“Literacy is a huge component to students graduating from high school and if kids are struggling in third grade to read and they make that decision in third grade, it is up to us to fill those gaps. So when Mark talks about gap closure, I think about the district’s commitment to providing high-speed broadband to all families in a partnership with SpaceX. We know that research as well, so it’s that intentionality and asking ourselves so what are we going to do about it? If not us, then who and if not now when? And that is a district commitment,” Syverson added.

Graves said a lot of students have been lost to the pandemic.

“Some of the conversations I’ve had around the country, some school districts have between 10 and 40 percent of their students lost. Lost learners are what they’re calling these kiddos,” he said. “Kids who have fallen behind, they were forced into a fully remote online program and it really led to more focus of the gaps that we have in students and families that can’t afford broadband access, so it really highlights that. That causes a lot of students to fall through the cracks simply because of the gap in technology availability for some families.”

But there are other factors that play into dropping out. It could be bullying, substance abuse, the need to take on employment or an unplanned pregnancy.

“A fair number of the kids who come to us have just felt overwhelmed and lost and in large classroom settings,” Good said. “They feel too shy to raise their hand, or they’ve fallen so far behind because of that dynamic that began many years earlier. They don’t know exactly where to turn. The very important thing that we offer them is all kinds of one on one coaching and support for both academic areas and also in their social and emotional needs. A teen parent is not just dealing with … how am I going to pass algebra. She’s dealing with how am I going to take care of this baby, how am I going to support myself and this child. We provide not only educators, who we call content coaches who can help young people with their specific subject areas, but also advocates who help them take care of some of those non-academic issues that are getting in the way of their academic progress,” Good said.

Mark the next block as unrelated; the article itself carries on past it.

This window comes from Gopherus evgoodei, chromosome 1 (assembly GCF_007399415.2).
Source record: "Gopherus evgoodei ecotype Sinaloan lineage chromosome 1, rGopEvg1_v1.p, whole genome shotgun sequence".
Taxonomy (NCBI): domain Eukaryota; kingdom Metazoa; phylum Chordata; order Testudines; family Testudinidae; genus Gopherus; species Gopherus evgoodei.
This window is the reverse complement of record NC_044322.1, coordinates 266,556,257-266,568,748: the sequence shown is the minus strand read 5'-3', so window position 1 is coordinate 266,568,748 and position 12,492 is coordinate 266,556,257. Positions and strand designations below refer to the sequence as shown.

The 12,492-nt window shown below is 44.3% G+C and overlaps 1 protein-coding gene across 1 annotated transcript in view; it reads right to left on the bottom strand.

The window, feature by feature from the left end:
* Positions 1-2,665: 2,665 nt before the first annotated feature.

He noted that when students drop out of high school thinking they can just get a good job, they find that many of the jobs they apply for require a high school diploma, as does the military.

Syverson said the district’s Community Outreach Center, run by Scott Randolph, had 90 students in October.

“… These are students that are either behind on credits or have dropped out of school … We ended school with 128 last year, so we are seeing more students participating in a dropout recovery program, or a credit recovery program early on this year as compared to last year. And that just, again, emphasizes the need for an alternative for these kids outside of the traditional comprehensive high school experience,” Syverson said.

She said the academies will help free up the Outreach Center.

“Our outreach center is staffed with social workers ready to wrap around these students. It was never intended to be a school. It was just an alternative for students who were not successful in the comprehensive high school or who had reasons that the comprehensive high school wouldn’t work for them. The Acceleration Academies program is a much more intentional approach with sustainability built in over time,” Syverson said. “This partnership with Acceleration Academies will allow Scott Randolph and his team of social workers to do what they do best and that is wrap around students and provide support, as opposed to trying to be an alternative school which is not the intention of community outreach. They’re excited about this partnership, too.”